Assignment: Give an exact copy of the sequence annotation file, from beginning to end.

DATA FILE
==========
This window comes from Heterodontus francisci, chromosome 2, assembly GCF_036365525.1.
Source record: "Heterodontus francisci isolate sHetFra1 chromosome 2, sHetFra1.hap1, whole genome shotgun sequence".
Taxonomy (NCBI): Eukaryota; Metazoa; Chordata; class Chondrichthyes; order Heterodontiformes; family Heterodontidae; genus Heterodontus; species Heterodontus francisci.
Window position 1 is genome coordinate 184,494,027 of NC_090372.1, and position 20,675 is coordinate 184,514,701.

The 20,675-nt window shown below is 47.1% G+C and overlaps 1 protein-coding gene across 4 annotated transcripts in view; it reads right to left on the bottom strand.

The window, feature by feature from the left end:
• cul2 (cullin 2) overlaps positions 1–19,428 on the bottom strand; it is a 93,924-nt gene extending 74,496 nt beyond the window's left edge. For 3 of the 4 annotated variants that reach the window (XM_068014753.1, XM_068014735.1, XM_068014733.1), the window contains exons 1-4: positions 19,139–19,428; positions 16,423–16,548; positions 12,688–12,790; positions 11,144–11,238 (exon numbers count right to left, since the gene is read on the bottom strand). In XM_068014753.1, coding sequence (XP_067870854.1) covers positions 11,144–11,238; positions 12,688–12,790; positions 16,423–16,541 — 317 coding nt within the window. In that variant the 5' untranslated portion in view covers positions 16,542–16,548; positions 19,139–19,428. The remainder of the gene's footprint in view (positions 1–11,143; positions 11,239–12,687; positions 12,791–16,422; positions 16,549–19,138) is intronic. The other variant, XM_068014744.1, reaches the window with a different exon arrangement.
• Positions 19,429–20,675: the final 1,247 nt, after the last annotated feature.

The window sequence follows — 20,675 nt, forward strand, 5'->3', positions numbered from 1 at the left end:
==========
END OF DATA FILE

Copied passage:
This window comes from Heterodontus francisci, chromosome 2, assembly GCF_036365525.1.
Source record: "Heterodontus francisci isolate sHetFra1 chromosome 2, sHetFra1.hap1, whole genome shotgun sequence".
Taxonomy (NCBI): Eukaryota; Metazoa; Chordata; class Chondrichthyes; order Heterodontiformes; family Heterodontidae; genus Heterodontus; species Heterodontus francisci.
Window position 1 is genome coordinate 184,494,027 of NC_090372.1, and position 20,675 is coordinate 184,514,701.

The 20,675-nt window shown below is 47.1% G+C and overlaps 1 protein-coding gene across 4 annotated transcripts in view; it reads right to left on the bottom strand.

The window, feature by feature from the left end:
• cul2 (cullin 2) overlaps positions 1–19,428 on the bottom strand; it is a 93,924-nt gene extending 74,496 nt beyond the window's left edge. For 3 of the 4 annotated variants that reach the window (XM_068014753.1, XM_068014735.1, XM_068014733.1), the window contains exons 1-4: positions 19,139–19,428; positions 16,423–16,548; positions 12,688–12,790; positions 11,144–11,238 (exon numbers count right to left, since the gene is read on the bottom strand). In XM_068014753.1, coding sequence (XP_067870854.1) covers positions 11,144–11,238; positions 12,688–12,790; positions 16,423–16,541 — 317 coding nt within the window. In that variant the 5' untranslated portion in view covers positions 16,542–16,548; positions 19,139–19,428. The remainder of the gene's footprint in view (positions 1–11,143; positions 11,239–12,687; positions 12,791–16,422; positions 16,549–19,138) is intronic. The other variant, XM_068014744.1, reaches the window with a different exon arrangement.
• Positions 19,429–20,675: the final 1,247 nt, after the last annotated feature.

The window sequence follows — 20,675 nt, forward strand, 5'->3', positions numbered from 1 at the left end: